Verbal Communication and Masks
Masks have long been important barriers between infectious disease and humans. This is especially true in hospitals where the infection is at the highest risk. In hospitals, wearing masks can save a life. By wearing one you can protect yourself and others.
While face masks have been important in preventing the spread of the virus, they’ve had negative effects on verbal communication. Not seeing the whole face of a person can make it hard to see facial expressions. Many patients and doctors also believe it’s a bit “dehumanizing” since you don’t know whether the person is smiling or frowning.
This study focuses on the consequences of mask-wearing on communication between patients and doctors during surgery. It specifically aims to analyze the effectiveness of clear masks and covered masks.
What are clear masks?
Clear masks work just like covered masks but they have a clear panel in front of the mouth. This makes it easier for people to read lips and see facial expressions.
The study examined communication between doctors and their patients who wore clear versus covered masks at a medical center. The surgeons were appointed to wear either a clear mask or covered mask for each new patient based on a randomization plan.
The primary outcome measures patient perceptions of surgeon communication, trust in the surgeon, quantitative assessments, and qualitative assessment regarding patient impressions of the surgeon’s mask.
Patients also underwent a verbal survey which includes a validated group of questions: Clinician and Group Consumer Assessment of Healthcare Providers and Systems. The questions centered on surgeon empathy, trust, and the patient’s impression of the surgeon’s mask. After the data was collected, it was analyzed and compared using Cochran-Mantel-Haenszel tests.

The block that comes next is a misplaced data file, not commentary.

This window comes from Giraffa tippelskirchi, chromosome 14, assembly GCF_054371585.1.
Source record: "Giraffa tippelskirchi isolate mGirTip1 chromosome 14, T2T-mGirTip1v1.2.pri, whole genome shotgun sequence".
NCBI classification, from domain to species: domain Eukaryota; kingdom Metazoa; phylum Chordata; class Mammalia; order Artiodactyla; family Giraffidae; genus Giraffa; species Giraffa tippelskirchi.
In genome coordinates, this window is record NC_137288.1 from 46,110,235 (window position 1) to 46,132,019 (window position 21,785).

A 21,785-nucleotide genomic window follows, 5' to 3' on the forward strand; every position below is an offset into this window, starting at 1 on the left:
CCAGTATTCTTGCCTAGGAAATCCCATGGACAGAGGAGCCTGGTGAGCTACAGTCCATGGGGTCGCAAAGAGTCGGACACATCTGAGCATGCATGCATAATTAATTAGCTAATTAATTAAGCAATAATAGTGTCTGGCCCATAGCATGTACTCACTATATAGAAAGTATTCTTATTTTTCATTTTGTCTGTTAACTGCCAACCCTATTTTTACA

There were a total of 200 patients enrolled from the surgeons clinic of seven subspecialties. When wearing a clear mask, patients rate their surgeons higher for providing understandable explanations (clear, 95 of 100 [95%] vs covered, 78 of 100 [78%]; P < .001), demonstrating empathy (clear, 99 [99%] vs covered, 85 [85%]; P < .001), and building trust (clear, 94 [94%] vs covered, 72 [72%]; P < .001).
Patients clearly preferred clear masks (clear, 100 [100%] vs covered, 72 [72%]; P < .001), citing improved surgeon communication and appreciation for visualization of the face. Conversely, 8 of 15 surgeons (53%) were unlikely to choose the clear mask over their standard covered mask.
Surgeons at the same educational facility were recruited via email. Their schedules were reviewed for new, in-person, outpatient clinic visits for patients who had no prior relationship with the surgeon. The researchers used a group generator just before the clinic opened. The surgeons were randomized to whether to wear a clear versus a covered mask type for new patients. Their clear masks are ASTM level 3 which is similar to a standard surgical mask. The inclusions for patients were the following:
At least 18 years of age
Speaks English fluently
Have the capacity to make his own medical decisions